Cardozo Law School

It's the summer, put your hand down.

It’s hard out there for a law student who can’t find a summer job.

Back in the before times, the summer was this excellent opportunity to make a little bit of money and, more importantly, secure legal employment for after graduation. Now, things are worse. For those who have a summer associate position, the program involves ten weeks of stress, hoping that you don’t screw up your offer while also praying you like the people you work with because there is no 3L hiring market.

For those who are unemployed, I mean, honestly, spending a summer getting drunk and playing SWTOR is probably as good as anything else you can do.

Whatever you do, you probably don’t want to end up like this student. The rule for law students over the summer is very simple: first, do no harm….

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Apparently, suing law schools isn’t a fool’s errand.

Thomas Jefferson School of Law filed a motion to dismiss its class action lawsuit over its employment statistics this summer. On a conference call with Team Strauss/Anziska today, we learned that TJSL’s motion has been denied.

Guess that means we’re in for the long haul with these lawsuits.

Three other law schools have filed motions to dismiss — New York Law School, Cooley Law, and Florida Coastal. Will this be the start of a trend?

When we last checked in with the attorneys responsible for the law school litigation movement, we were informed that “a very big announcement” would be coming in the “next few days.” With a promise to make 2012 the “year of law school litigation,” Team Strauss/Anziska is working hard to remain true to its word. March isn’t even over, and they’ve already sued 12 law schools. In fact, they’re so efficient that we only had to wait one day for the big reveal.

Today, the lawyers leading the law school litigation squad announced that they are planning to target 20 more law schools for class action lawsuits over their allegedly deceptive post-graduation employment statistics. This time around, you may be surprised by some of the law schools that appear on their list.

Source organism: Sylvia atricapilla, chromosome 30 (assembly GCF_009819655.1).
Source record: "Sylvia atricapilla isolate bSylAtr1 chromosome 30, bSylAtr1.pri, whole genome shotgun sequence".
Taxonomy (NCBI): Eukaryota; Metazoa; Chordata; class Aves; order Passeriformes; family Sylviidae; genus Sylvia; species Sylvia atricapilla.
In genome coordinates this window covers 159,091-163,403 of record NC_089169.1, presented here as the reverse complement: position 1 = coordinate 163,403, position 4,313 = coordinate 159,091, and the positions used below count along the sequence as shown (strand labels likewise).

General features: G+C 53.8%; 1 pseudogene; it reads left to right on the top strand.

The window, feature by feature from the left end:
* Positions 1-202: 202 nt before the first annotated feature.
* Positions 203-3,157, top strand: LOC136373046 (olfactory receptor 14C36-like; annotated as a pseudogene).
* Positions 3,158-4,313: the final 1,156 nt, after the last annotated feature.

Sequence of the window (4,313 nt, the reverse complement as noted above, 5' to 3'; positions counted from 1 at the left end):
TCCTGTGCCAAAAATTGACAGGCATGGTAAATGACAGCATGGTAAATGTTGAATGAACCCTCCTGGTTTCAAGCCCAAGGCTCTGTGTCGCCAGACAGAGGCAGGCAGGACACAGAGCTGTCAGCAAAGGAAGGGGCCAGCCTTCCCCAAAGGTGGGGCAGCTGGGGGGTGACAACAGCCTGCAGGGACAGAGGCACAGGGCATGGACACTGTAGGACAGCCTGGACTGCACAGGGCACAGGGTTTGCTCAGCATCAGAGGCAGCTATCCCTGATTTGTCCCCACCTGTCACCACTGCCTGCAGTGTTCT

Is your law school or alma mater going to be a defendant?

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It's like Bizzaro Pursuit of Happyness.

If you were close to a computer yesterday, you probably noticed the article on Gawker about the Yeshiva University student who was “homeless by choice” while going to school. The student, who goes by the name of “David,” gave an interview to the Yeshiva Observer.

If you read the article quickly, you might have missed the part where we found out this David fellow is a 2L at Cardozo Law School. You might have missed the part where this 2L at Cardozo decided to go through a semester of law school while living on the streets.

The Yeshiva Observer interview which Gawker linked to focused on the crazy aspect of a privileged person depriving himself of shelter. But David reached out to Above the Law and gave us short interview, including insight into how his self-challenge affected his legal career….

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Landing a huge case is what all lawyers dream about. For most lawyers, the planets never align, and that dream never becomes a reality. But for one lawyer — a lawyer who was admitted to the bar when the legal job market began its downward spiral — that dream came true, just a few years after having graduated from law school.

Sometimes, however, dreams turn into nightmares. When you’re representing a notorious client like Rod Blagojevich, your successes might soon turn into failures.

Who is the (rather attractive) class of 2007 lawyer representing Blago, and why did a judge characterize her recent courtroom stylings as “harebrained”?

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You know that it’s the holiday season when your inbox begins to fill up with holiday cards. Some are cute, some are clever, some are heartfelt, and some come from people and companies you don’t even remember meeting or doing business with.

And even though these people can’t be bothered to spend the time and money necessary to send real holiday cards in the mail, they still took a few minutes out of their day to send an email. At least sending out a holiday card via mass email gives the appearance that the sender cares about you. As many mothers would say, it’s the thought that counts.